This test, amongst many others, was featured in the May edition of SURF!
Starboard Carve 131 Carbon: "There isn't a board that planes easier"
Volume: 131 liters
Fin: Drake Freeride Power 46cm / Tuttle Box
Available sizes: 111, 121, 131, 141, 151 and 161
The Carve in Carbon technology reveals a carbon weave throughout the minimalist surface. With a length of 252 centimeters, the Carve is gradually moving over to the longer end of the freeride market. Royally spread, the board makes it to an equally impressive 75 centimeters of width, adding to the perception that this is a big but thin board. The deck is flat and only at the tail you will see the shape gradually narrowing. The cut-outs underneath the tail demonstrate a willingness to experiment. The large and rather straight fin is secured inside a Tuttle box with two screws. Big holes in the deck allow for swift access. The straps have a outside row of inserts for freeracing, and an inside row for moderate freeriding. There is no middle row of inserts.
On the Water:
Again, longer and wider. Of course this doesn’t hurt early planing or stability one bit. The pontoon-like stability aids in getting planing quickly and easier although the board does feel bigger than the other boards in the test group. This is why the ideal sail range shifted at least a meter up, compared to some of the other boards in the test group. But there isn't a board in the group that planes easier than the Carve. Careful foot placement with the Carve? Forget about it.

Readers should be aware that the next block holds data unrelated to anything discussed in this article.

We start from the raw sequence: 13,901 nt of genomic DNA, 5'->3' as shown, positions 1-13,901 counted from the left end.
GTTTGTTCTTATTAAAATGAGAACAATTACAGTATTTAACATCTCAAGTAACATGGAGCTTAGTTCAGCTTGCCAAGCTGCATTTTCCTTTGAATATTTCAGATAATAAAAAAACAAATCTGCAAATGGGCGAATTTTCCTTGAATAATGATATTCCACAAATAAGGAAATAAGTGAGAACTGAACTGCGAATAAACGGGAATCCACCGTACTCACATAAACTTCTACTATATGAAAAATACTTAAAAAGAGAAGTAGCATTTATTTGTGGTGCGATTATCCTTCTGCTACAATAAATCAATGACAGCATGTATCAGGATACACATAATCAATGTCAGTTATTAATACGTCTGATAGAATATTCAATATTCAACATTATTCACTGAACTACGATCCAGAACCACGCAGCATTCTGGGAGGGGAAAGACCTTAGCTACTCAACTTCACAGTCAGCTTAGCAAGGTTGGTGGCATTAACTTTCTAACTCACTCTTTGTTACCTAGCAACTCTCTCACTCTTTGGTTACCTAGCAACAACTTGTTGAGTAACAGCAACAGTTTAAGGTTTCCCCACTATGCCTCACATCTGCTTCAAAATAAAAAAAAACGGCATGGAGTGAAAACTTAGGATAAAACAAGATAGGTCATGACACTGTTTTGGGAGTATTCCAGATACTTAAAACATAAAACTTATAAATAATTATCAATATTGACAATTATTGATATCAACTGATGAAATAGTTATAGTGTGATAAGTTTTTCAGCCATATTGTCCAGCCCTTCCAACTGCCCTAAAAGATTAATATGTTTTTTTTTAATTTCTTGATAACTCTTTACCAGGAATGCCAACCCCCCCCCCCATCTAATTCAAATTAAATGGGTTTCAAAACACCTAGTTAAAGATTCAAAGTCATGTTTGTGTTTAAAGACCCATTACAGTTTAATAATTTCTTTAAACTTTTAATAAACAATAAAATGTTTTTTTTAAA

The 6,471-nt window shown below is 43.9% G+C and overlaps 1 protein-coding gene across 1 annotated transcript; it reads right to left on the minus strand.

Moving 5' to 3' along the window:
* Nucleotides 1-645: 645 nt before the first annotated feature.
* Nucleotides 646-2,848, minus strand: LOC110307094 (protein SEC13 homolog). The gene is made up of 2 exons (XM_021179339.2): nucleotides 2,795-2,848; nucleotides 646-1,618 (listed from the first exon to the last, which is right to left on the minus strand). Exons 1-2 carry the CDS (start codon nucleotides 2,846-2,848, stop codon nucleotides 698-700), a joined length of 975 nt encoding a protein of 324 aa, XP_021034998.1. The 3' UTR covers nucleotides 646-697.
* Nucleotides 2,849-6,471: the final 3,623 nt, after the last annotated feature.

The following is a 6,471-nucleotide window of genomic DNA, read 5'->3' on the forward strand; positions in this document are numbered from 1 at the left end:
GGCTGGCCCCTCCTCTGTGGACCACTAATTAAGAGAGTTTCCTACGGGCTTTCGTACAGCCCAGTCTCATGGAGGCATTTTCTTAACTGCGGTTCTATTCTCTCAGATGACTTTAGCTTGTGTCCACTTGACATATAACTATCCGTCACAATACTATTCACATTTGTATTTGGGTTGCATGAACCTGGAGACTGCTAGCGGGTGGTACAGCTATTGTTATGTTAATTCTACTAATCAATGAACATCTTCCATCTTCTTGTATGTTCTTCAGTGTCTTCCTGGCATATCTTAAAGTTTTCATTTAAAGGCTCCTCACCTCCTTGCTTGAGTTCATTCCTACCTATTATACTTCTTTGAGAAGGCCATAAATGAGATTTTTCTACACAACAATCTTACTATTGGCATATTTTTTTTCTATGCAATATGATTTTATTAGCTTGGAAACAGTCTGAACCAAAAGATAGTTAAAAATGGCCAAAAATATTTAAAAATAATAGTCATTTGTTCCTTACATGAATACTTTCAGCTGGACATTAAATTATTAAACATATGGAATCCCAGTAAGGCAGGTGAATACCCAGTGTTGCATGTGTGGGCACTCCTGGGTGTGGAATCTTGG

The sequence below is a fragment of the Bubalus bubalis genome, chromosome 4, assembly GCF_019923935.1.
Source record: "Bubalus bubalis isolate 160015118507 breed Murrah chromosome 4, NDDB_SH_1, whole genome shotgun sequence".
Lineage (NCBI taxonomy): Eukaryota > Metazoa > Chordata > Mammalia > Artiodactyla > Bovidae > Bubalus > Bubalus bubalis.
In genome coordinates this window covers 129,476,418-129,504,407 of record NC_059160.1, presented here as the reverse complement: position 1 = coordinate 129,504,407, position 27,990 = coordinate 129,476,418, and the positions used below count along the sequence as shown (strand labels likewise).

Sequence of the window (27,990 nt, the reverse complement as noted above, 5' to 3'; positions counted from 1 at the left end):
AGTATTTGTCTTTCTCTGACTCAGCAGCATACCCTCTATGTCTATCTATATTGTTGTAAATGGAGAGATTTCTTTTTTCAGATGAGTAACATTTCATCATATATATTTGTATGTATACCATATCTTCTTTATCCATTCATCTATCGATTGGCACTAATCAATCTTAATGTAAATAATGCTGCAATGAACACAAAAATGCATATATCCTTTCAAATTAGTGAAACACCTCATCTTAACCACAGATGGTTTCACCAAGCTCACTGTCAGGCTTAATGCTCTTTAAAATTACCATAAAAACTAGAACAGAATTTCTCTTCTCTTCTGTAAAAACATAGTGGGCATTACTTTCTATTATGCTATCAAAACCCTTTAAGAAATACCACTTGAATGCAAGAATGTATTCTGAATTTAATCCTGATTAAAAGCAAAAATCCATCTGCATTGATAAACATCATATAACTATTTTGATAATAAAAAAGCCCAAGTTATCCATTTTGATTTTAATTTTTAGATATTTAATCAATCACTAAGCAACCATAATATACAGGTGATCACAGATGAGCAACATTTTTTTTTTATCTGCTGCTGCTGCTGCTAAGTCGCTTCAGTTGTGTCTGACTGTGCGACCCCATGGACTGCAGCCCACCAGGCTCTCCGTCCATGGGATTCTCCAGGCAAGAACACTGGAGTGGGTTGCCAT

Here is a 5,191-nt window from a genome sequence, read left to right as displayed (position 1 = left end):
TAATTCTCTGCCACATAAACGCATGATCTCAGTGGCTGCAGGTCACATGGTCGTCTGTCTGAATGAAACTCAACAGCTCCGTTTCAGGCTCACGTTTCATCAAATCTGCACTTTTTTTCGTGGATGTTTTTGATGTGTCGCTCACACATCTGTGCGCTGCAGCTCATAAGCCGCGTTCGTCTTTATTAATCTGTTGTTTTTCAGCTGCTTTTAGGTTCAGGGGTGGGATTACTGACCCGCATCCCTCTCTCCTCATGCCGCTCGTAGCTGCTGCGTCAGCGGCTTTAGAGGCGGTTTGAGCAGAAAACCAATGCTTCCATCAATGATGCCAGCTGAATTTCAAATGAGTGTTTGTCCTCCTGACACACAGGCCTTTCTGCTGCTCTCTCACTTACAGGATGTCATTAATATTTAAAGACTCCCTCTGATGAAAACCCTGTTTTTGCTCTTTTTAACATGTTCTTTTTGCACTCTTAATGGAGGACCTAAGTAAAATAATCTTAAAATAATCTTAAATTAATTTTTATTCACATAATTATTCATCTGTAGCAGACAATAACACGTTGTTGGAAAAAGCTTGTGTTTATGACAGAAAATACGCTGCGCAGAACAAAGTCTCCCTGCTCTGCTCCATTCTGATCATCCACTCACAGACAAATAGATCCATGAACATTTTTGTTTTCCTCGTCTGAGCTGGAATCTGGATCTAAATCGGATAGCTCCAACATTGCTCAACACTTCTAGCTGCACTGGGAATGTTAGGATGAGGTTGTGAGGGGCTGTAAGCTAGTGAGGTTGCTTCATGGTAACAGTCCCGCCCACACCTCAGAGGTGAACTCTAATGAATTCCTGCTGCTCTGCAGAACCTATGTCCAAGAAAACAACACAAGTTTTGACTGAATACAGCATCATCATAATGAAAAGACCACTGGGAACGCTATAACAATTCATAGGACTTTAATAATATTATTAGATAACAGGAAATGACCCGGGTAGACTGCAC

And the Carve remains easy to control, even at its very high top speed, to which the board willingly accelerates. In lighter winds, the board also maintains a good speed, keeps fin pressure through lulls, with a sporty and free-running sensation to it. Committed freeracers will also enjoy this board, as you willfully force it on its rail into the curve. Tight turns or wide arches – the Carve does them all. Especially the not-so confident jiber will find that the Carve accommodates him and keeps planing right until its time to throw the sail around. Amazing, or maybe not so much, because even though the board is wide, its narrow tail allows for very tight turns and in this board group, you’d almost call it “snappy”. The windsurfer who is relatively new to planing will appreciate its stability in tacks, as the extended length makes itself paid in stability.
The Carve is sporty and accommodating to progressive windsurfers at the same time. Anyone exploring the world of carving, right up to the committed freeracer will be happily served with the Carve. Pay attention though: the board will be perceived as large, and when in doubt, one should look at the width instead of the volume when choosing a Carve. The tail could have done with a middle row of inserts for the back strap as well.